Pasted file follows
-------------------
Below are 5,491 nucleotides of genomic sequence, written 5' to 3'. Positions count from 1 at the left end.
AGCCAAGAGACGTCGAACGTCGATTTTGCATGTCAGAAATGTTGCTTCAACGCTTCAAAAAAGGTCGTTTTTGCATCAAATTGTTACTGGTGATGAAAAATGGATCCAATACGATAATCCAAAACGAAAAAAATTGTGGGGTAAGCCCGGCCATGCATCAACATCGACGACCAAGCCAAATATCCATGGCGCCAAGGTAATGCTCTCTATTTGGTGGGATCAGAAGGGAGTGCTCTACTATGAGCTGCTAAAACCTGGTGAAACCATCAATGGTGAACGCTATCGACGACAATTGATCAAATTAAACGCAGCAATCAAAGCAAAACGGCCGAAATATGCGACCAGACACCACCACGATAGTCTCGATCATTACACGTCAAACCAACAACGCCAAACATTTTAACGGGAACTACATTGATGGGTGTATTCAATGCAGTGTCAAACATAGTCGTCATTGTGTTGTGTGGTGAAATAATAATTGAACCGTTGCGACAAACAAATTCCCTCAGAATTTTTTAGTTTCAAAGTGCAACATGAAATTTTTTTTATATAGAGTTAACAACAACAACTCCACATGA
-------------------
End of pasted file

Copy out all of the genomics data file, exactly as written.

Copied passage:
Below are 5,491 nucleotides of genomic sequence, written 5' to 3'. Positions count from 1 at the left end.
AGCCAAGAGACGTCGAACGTCGATTTTGCATGTCAGAAATGTTGCTTCAACGCTTCAAAAAAGGTCGTTTTTGCATCAAATTGTTACTGGTGATGAAAAATGGATCCAATACGATAATCCAAAACGAAAAAAATTGTGGGGTAAGCCCGGCCATGCATCAACATCGACGACCAAGCCAAATATCCATGGCGCCAAGGTAATGCTCTCTATTTGGTGGGATCAGAAGGGAGTGCTCTACTATGAGCTGCTAAAACCTGGTGAAACCATCAATGGTGAACGCTATCGACGACAATTGATCAAATTAAACGCAGCAATCAAAGCAAAACGGCCGAAATATGCGACCAGACACCACCACGATAGTCTCGATCATTACACGTCAAACCAACAACGCCAAACATTTTAACGGGAACTACATTGATGGGTGTATTCAATGCAGTGTCAAACATAGTCGTCATTGTGTTGTGTGGTGAAATAATAATTGAACCGTTGCGACAAACAAATTCCCTCAGAATTTTTTAGTTTCAAAGTGCAACATGAAATTTTTTTTATATAGAGTTAACAACAACAACTCCACATGA